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Do great teachers make a difference?

A study by a Harvard economist indicated middle-school teachers could have a small, but real influence on whether students attend college and how much they earn at age 28.

Wendy Maeda/Globe Staff/file

A study by a Harvard economist indicated middle-school teachers could have a small, but real influence on whether students attend college and how much they earn at age 28.

Nearly everyone has an anecdote about the teacher that made a difference to them: the person who taught iambic pentameter or quadratic equations, but also inspired and imparted wisdom. But does teacher quality really matter, or do we simply have fond memories of our mentors?

The answer to the question may seem obvious — how could the quality of a teacher not be critically important to students? But as education policies target teacher quality, the true effect of having a great teacher, versus a merely average one, has been difficult to assess.

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“It’s very plausible that teacher quality matters; there’s nothing very surprising about that,” said Gary Chamberlain, an economist at Harvard University. “But it’s been extremely hard to document for quite a while.”

In a study published in the Proceedings of the National Academy of Sciences , Chamberlain analyzed data from an unidentified large urban school district and found that middle-school teachers could have a small, but real influence on whether people attend college and how much they earn at age 28. His study does not allow him to identify the factors that made one teacher better than another, but instead shows that increasing teacher quality significantly, say from the 50th percentile to the 84th percentile, increases the likelihood a child will attend college by nearly one percentage point. Such an increase also adds to future annual income by nearly $200 — an increase of about 1 percent.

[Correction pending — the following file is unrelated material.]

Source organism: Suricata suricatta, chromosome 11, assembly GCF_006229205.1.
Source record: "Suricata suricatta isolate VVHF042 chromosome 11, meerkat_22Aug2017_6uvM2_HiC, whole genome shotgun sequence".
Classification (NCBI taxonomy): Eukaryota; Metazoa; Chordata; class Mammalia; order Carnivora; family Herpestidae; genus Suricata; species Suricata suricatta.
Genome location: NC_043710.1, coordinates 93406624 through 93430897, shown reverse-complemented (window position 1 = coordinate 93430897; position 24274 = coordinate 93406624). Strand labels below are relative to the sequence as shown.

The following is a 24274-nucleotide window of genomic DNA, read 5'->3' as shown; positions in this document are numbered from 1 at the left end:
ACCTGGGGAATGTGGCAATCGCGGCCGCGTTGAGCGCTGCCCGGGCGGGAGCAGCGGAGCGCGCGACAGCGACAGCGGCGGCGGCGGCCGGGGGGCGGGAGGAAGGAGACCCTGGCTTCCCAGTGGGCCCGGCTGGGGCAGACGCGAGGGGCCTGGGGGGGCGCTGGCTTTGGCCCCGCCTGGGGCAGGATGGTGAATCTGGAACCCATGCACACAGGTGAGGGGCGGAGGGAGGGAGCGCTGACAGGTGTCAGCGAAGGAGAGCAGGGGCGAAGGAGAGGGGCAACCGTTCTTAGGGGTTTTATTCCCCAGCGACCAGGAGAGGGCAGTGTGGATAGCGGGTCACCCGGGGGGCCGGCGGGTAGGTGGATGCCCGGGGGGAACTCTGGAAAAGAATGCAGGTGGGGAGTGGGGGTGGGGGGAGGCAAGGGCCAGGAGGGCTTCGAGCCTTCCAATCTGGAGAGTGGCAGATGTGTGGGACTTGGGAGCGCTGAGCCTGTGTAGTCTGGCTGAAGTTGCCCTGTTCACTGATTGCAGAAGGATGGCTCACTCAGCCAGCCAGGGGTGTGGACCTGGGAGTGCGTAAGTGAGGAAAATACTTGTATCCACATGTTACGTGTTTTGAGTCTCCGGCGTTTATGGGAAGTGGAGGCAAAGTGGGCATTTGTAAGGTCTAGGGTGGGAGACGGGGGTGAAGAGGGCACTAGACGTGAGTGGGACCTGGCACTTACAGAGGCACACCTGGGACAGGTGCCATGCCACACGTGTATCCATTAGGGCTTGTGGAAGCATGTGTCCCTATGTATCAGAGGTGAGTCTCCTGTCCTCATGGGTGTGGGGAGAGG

Chamberlain said that’s a powerful effect for just one teacher and one class to have on any child’s future trajectory. But there are many factors at play. For example, in the study, he could not rule out parents’ education levels might help account for the difference.

He said the type of work he does can establish how powerful a good teacher can be, and that knowledge could help focus policies on interventions likely to have the most impact.

Carolyn Y. Johnson can be reached at cjohnson@globe.com. Follow her on Twitter @carolynyjohnson.
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